In vino veritas…perhaps.


    - by Haydn Simpson, Head of Brand Protection -

    I recently bought a single bottle of fine wine off a reputable producer to mark a family member’s milestone birthday. Whilst I have no suspicions that the wine was anything other than a genuine bottle, there’s often a lingering sense of doubt as counterfeiting of wine has become a multi-billion dollar a year industry. Some estimates say that up to 20% of all wine circulating around the globe at the moment is fake.

    Counterfeit wines are a profitable business

    There is a healthy, profitable margin to be made on wine investments with indices showing increases across the board. As with all industries, success attracts the fraudsters. I used to work in the wine trade, and I remain an ever enthusiastic amateur, but even someone who does reasonable due diligence is left with an elevated sense of risk when looking at fine or rare wines.

    The EUIPO estimates that between 2013 and 2017, the wine and spirits trade lost 5.3% of EU sales to counterfeit goods, resulting in billions of Euros in revenue and up to 32,000 jobs being lost. This isn’t just a high end problem, with wines being copied across the board. Some fakes are easier to spot than others, with the usual creative use of language from the counterfeiters giving things away. “Wine of Austrlia”, anyone?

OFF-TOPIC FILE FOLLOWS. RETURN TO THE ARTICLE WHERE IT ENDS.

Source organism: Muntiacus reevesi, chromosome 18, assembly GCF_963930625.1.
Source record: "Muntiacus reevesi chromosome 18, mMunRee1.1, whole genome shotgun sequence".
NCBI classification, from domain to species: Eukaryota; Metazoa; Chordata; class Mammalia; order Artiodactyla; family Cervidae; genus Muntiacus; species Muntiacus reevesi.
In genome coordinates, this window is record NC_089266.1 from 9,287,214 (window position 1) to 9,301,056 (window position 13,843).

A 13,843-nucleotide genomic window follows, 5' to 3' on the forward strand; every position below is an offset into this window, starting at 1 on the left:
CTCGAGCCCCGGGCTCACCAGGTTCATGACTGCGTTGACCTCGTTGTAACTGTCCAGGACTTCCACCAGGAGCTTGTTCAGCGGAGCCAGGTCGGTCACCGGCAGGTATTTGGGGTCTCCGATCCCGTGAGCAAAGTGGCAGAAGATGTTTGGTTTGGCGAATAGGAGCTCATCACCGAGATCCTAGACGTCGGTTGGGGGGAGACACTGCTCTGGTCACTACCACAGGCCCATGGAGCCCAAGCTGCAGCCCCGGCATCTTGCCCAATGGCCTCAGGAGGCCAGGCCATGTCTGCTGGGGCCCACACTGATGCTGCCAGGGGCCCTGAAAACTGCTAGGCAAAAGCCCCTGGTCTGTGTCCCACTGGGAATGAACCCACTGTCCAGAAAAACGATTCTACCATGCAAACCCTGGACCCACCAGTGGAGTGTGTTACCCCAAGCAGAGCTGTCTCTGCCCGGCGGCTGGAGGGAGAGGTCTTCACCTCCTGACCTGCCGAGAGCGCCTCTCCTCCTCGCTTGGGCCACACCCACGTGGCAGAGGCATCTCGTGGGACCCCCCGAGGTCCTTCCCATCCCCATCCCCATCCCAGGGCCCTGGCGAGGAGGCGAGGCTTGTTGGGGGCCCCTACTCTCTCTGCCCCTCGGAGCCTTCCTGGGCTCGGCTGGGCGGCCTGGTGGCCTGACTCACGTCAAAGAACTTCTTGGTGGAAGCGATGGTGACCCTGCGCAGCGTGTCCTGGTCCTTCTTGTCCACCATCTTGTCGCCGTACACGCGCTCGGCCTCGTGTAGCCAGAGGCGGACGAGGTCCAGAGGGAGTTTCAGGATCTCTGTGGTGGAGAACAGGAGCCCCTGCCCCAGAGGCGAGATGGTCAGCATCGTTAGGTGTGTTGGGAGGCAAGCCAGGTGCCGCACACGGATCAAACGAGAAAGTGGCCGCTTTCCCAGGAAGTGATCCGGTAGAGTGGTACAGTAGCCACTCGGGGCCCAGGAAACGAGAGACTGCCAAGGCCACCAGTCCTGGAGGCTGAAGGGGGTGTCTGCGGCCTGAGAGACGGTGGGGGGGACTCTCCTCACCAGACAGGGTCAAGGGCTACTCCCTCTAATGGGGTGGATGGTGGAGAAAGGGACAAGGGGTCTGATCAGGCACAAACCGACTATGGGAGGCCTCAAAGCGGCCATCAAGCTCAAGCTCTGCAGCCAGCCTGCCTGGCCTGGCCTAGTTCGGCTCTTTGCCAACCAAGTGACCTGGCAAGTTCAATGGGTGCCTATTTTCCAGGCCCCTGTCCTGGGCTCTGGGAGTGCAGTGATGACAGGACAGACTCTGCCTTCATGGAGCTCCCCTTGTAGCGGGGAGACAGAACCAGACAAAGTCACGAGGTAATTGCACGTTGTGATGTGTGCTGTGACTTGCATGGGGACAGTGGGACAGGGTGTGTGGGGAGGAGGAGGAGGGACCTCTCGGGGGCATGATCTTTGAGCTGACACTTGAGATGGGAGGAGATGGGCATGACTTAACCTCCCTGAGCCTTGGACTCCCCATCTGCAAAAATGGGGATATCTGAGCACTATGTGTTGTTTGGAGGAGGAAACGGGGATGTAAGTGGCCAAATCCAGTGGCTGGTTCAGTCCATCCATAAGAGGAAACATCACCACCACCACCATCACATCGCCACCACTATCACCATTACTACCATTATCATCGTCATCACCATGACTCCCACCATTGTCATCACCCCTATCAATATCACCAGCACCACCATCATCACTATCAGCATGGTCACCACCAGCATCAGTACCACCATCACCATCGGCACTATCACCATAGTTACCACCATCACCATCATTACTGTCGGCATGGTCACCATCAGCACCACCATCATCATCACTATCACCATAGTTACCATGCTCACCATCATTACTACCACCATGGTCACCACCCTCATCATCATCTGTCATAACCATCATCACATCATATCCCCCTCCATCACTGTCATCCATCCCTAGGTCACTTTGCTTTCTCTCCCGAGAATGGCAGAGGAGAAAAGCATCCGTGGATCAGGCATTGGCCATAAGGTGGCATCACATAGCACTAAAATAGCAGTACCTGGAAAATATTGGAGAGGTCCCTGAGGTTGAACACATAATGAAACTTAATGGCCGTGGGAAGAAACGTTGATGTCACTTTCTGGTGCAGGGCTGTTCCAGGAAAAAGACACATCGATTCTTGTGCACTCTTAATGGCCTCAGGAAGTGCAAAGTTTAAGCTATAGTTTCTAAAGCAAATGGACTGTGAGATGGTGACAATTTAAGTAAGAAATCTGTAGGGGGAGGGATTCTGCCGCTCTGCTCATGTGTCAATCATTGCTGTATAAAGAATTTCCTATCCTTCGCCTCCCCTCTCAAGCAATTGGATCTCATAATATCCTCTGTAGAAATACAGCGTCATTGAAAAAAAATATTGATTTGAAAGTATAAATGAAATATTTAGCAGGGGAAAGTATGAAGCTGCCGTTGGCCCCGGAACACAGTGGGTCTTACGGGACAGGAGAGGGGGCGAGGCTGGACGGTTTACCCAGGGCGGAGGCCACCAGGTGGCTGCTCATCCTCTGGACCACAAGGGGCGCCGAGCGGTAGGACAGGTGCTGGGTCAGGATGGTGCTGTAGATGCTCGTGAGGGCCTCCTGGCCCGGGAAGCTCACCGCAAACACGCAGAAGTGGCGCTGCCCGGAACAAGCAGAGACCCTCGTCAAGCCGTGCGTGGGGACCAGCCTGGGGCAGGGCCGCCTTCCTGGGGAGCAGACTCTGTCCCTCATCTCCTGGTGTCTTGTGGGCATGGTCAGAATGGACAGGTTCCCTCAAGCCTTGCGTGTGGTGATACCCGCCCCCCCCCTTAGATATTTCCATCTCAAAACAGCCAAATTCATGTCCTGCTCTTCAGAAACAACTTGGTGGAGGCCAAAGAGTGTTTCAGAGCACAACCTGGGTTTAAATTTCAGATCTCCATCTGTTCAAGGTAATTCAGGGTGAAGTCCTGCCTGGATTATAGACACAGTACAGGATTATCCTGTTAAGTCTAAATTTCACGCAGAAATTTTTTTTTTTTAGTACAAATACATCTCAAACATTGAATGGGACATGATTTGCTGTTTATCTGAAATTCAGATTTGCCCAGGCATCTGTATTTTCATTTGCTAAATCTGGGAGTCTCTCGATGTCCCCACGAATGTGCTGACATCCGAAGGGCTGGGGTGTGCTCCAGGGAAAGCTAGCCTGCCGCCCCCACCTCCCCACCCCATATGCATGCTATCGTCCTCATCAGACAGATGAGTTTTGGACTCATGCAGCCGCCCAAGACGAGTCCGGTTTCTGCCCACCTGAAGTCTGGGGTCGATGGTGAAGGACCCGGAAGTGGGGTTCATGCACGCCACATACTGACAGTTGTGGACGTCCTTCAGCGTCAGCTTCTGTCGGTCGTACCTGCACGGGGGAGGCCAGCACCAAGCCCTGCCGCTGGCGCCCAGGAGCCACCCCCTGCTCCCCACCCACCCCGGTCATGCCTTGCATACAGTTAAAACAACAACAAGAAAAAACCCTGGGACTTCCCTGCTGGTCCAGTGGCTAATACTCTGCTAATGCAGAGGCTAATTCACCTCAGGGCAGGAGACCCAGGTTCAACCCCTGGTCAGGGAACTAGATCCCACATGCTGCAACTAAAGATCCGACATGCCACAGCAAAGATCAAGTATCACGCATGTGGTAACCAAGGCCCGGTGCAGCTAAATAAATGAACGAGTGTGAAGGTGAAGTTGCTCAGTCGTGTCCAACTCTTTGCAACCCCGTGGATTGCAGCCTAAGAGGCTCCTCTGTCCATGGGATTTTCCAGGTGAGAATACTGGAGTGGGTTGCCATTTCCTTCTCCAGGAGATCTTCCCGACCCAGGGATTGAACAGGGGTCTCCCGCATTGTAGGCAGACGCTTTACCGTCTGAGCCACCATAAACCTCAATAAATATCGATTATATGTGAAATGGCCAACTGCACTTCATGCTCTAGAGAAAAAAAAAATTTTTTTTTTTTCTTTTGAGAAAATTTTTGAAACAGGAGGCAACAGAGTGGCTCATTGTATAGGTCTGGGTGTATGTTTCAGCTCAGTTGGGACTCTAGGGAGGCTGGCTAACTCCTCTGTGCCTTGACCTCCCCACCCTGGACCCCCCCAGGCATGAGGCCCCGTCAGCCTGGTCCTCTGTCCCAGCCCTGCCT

Many copies at the top end are more difficult to spot. The notorious Rudy Kurniawan released millions of dollars worth of counterfeit wines into the marketplace, most of which is still in circulation. Some wine producers and industry bodies pursue the counterfeiters more actively than others. The Conseil Interprofessionel du Vin de Bordeaux (CIVB) secured a great result in China last month, with the first conviction of a Chinese national following the seizure of 10,000 counterfeit bottles of Bordeaux appellations on the stand of a single exhibitor at the Chengdu Wine Fair. The same organization claimed in 2017 that 30,000 bottles of fake wine are sold in China every hour.

    “Chapeau” to them, as I am sure it took considerable diligence and investment to see this success, but when China accounts for 27% of the value of all Bordeaux’s output, it’s critical for an organization that represents the industry to send a clear message and try to clean up the market.

    Brand protection in a traditional industry

    Having spent some time in the world of product authentication, there are options available to brand owners to help them protect their products, and indeed some of these double up as effective marketing and loyalty tools. However, these obviously add costs to production and many producers, already pushed hard on what they see as acceptable margins, are just not willing to take that step.

    This very traditional of industries can put some simple ‘modern’ measures in place: understanding the internet landscape, having the right digital assets in place and keeping a vigilant eye on the online trade in bottles, labels and finished product are all approachable and cost effective ways to safeguard their brands and ultimately their consumers.